“I think what we’re going to do is wait until the next card is played,” Jones said.
Right now, Prescott is holding all the cards.
“We’re going to have a very, very, very good situation to make decisions around,” Jones said. “There’s nothing I’d rather do than go into the last half of the season with a ready-to-go Tony Romo and a winning Dak Prescott. I dream of being able to make that decision.”
Drew Davison of the Fort Worth Star Telegram doesn’t want you to forget about the team’s resurgent defense.
The strides the Cowboys have made on defense may be the most overlooked part of this surprise start. They are forcing more turnovers. They are making teams settle for field goals. And they’re playing much more physical.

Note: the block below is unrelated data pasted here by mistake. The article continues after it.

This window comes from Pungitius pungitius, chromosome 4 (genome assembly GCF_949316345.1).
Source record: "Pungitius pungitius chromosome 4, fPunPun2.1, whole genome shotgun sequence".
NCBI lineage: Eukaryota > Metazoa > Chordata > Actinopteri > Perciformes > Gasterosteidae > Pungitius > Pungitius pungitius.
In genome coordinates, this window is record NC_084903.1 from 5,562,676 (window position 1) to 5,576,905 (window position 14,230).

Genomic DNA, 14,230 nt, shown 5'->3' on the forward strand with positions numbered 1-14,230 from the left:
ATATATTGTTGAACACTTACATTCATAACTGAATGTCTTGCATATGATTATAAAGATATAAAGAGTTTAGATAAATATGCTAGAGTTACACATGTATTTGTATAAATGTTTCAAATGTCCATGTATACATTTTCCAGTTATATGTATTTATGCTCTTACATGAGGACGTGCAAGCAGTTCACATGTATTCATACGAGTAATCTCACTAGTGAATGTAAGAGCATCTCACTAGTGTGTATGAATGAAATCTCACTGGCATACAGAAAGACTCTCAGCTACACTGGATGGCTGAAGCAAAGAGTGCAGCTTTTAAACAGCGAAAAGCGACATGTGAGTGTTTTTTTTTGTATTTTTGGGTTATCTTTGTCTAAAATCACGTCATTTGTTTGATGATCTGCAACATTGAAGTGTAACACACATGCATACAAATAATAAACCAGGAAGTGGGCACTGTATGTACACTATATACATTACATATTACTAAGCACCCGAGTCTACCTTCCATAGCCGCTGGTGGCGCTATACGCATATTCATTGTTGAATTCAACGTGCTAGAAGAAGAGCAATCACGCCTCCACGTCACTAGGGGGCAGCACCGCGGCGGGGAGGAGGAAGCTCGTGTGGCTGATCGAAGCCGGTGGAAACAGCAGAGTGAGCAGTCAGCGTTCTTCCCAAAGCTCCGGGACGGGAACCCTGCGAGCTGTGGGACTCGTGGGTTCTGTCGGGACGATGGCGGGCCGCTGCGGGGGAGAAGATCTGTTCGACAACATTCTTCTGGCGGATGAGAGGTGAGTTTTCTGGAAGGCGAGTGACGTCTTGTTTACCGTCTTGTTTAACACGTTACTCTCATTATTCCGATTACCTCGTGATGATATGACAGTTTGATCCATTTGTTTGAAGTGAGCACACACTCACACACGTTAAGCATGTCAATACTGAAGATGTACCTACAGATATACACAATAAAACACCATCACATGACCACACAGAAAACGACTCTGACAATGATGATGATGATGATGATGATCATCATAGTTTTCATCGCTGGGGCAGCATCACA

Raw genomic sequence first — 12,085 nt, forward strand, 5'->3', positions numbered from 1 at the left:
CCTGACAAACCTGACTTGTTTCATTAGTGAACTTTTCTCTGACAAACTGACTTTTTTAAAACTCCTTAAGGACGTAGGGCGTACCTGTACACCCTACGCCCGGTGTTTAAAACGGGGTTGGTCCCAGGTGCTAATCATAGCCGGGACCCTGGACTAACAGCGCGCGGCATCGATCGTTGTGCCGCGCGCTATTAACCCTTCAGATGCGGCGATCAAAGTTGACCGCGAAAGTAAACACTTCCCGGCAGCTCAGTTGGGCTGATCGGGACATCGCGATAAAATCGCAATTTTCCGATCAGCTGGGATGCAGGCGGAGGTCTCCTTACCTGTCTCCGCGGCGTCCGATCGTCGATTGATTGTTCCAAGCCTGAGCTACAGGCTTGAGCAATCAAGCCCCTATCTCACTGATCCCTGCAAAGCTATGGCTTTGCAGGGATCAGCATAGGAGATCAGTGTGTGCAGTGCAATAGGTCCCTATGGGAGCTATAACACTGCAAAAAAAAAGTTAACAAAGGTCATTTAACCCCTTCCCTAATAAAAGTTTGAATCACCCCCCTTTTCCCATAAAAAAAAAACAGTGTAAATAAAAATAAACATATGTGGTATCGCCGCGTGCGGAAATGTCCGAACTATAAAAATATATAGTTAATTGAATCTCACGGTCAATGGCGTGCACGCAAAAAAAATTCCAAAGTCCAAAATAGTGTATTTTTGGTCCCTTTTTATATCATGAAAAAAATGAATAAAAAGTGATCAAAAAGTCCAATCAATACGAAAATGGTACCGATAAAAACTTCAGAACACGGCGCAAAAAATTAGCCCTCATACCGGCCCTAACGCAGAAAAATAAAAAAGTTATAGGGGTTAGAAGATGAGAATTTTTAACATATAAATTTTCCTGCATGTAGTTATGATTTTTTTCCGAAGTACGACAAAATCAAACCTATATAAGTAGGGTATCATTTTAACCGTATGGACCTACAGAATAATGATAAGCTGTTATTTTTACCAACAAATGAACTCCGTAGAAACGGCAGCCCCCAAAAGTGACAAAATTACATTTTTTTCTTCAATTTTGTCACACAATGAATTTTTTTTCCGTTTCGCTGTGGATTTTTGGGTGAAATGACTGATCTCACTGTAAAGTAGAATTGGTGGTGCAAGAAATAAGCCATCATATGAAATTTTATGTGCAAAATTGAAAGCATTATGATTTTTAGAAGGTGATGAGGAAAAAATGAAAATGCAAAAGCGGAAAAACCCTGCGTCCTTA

All of this from a unit that defensive coordinator Rod Marinelli nicknamed the “Mighty Orphans,” a play off the legendary Fort Worth high school football team known as the Masonic Home Mighty Mites in the 1930s and 1940s.
“Nobody really expected much from us. That’s why they gave us the nickname the ‘Mighty Orphans,’ ” said defensive tackle Terrell McClain, who had a tackle for loss Sunday.
“We don’t mind being underdogs because we just go out there and show up every time we’re out there. It makes us feel a lot better after the game.”
The Cowboys host the Eagles in two weeks, and should have Dez Bryant, Darren McFadden, and Morris Claiborne available, among others.
And finally to the Giants, who beat the Ravens, 27-23, at MetLife Stadium. Odell Beckham Jr. had a rough start, leaving the game in the second quarter because of a hip flexor injury, but came back in time for the 66-yard game-winning touchdown catch, his second of the day.
Outside of his antics on and off the field, Beckham and his career-high 222 receiving yards reminded the Giants why he’s worth being on the team, opines Gary Myers of the New York Daily News.
All the nonsense aside, OBJ is a great player. The Lawrence Taylor of the offense.